Legislative Reform Resource Materials Update

Reminder to all to visit the NYSDA website to access a curated collection of resource materials for defenders to aid in the implementation of the various new laws and provisions that took effect on Jan. 1, 2020. We announced this new collection in the December 26 News Picks, and we will be adding materials as we move forward. Watch for news of those additions in future editions of News Picks, and also check the site.

Of note to date, with many thanks to The Legal Aid Society, we have added Common Questions (and Pointers) About the 2020 Reforms , a collection of issues and questions identified in the early days with some answers and ideas for responding to challenges raised in the courts; and New Discovery Law Applicable to Pending Cases - legal arguments & recent decision . The latter provides supporting information to respond to assertions that the new law does not apply to cases pending on January 1st, together with a decision on the point. We have also posted The Center for Appellate Litigation’s training materials on the speedy trial reforms ( The New 30.30: Preserving Issues for Appellate Review ). Thank you to CAL for making this available to defenders. We have also posted the revised version of the UCS-517 Court Date Reminder form, which added an opt-out for individuals who decline to provide their contact information, on the Bail Reform Implementation page.

For those that may have referred to the excellent PowerPoint slide pages created by the Monroe County Public Defender’s Office related to the new Discovery Reform, we added a note to slide 4 regarding the application of the provisions of Article 245 to Uniform Traffic Tickets (UTTs).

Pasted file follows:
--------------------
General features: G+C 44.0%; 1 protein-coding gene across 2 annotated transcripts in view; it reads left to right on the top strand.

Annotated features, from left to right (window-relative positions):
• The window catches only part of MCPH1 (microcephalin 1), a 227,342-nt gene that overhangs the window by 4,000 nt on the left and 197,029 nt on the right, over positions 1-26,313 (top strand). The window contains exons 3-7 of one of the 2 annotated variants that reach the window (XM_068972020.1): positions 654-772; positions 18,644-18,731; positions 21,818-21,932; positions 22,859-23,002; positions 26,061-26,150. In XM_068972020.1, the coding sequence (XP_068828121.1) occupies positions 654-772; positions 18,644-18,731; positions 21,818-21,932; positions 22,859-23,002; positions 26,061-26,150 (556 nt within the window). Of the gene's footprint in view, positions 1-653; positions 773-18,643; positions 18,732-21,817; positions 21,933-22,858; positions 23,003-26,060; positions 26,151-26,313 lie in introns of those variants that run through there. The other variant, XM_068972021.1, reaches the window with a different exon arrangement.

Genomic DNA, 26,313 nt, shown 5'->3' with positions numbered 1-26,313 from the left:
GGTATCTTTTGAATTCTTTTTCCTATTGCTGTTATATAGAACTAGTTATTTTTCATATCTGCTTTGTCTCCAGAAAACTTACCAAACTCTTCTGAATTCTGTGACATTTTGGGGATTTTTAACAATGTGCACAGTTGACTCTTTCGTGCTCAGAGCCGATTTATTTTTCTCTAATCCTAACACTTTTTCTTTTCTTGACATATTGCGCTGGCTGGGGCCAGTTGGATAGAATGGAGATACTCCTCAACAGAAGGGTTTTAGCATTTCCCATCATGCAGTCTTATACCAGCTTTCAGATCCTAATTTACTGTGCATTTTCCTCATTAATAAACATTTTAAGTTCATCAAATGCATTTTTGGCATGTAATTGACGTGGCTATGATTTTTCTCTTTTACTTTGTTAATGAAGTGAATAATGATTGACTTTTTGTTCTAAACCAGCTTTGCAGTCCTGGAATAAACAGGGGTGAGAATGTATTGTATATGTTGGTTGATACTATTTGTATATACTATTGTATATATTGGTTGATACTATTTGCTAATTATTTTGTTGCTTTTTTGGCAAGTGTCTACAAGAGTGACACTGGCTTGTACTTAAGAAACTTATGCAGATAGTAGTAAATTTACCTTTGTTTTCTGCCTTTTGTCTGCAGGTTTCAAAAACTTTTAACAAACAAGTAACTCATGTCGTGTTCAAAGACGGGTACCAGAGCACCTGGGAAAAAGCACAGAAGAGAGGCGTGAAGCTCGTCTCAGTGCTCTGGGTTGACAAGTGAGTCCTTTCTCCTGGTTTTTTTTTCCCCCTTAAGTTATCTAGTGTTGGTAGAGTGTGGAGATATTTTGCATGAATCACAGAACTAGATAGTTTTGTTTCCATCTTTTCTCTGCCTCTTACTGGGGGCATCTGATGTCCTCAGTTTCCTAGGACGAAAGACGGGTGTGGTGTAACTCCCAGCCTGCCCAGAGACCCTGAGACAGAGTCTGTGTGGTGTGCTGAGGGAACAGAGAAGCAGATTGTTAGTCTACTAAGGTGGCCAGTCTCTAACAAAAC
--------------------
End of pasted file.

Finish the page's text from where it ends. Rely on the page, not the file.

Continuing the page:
Since UTTs are Simplified Informations under CPL 1.20(5), the consensus among practitioners is that the new rules would apply if and when a person appears in court on a ticket for an arraignment. However, to the extent that tickets can be disposed of via mail without the need for an appearance, therefore circumventing arraignment, the rules would not necessarily impose discovery obligations on prosecutors. There is no reason to believe that provisions under CPL 100.25(2), related to requesting a Supporting Deposition, would be affected in any way.

For attorneys handling traffic matters for clients who reside outside the jurisdiction, it may be necessary to advise clients as to rights and obligations under the new CPL Article 245 prior to negotiating dispositions in absentia .

New Discovery Law Decisions and Standing Order

One decision regarding the applicability of the new CPL Article 245 to pending cases appears in the Legal Aid Society’s piece linked above. Another decision on this issue is People v DeMilio (2020 NY Slip Op 20003 [County Ct, Dutchess Co 1/7/2020]), which held:

  • The legislative history to Article 245 pounds a steady beat: that broad pretrial discovery is essential to a fair and just criminal justice system; that the discovery afforded by the former Article 240 was unduly restrictive; and that the comprehensive discovery provided by Article 245 will promote better and more efficient outcomes [Memorandum in Support of Legislation, Assembly Bill A04360; Sponsor's Memo to Senate Bill S1716]. Recognizing the goals that this legislation seeks to achieve, there is no plausible basis to interpret the broad discovery provisions of Article 245 as being beyond the reach of pending indictments that were the subject of an earlier statement of readiness for trial.

Earlier this week, two Cortland County Court judges issued a Standing Decision and Order Permitting the Release of Grand Jury Minutes . This decision and order, requested by the prosecution, states that “effective January 1, 2020, and until such time as the New York State Legislature modifies or amends CPL 245.20 and/or CPL 190.25, the people are hereby ordered to disclose transcripts of the testimony of witnesses, defendants and/or co-defendants, given before a Grand Jury. Such disclosure is authorized upon the written request made by defendant or defense counsel to the people. This order shall be effective nunc pro tunc .”

Recent Bail Reform News

As discussed in a Jan. 8, 2020, City and State article , NYSDA joined a coalition of 60 criminal justice reform groups that sent an open letter to the Governor and legislative leaders calling on them to stand firm and not roll back the bail reform law that took effect on January 1. “Make no mistake,” the letter reads, in part, “retreating from bail reform less than a week after it goes into effect because of predictable fearmongering will be a retreat from New York’s position as a leader in criminal justice reform and will embolden opponents who prefer the status quo.”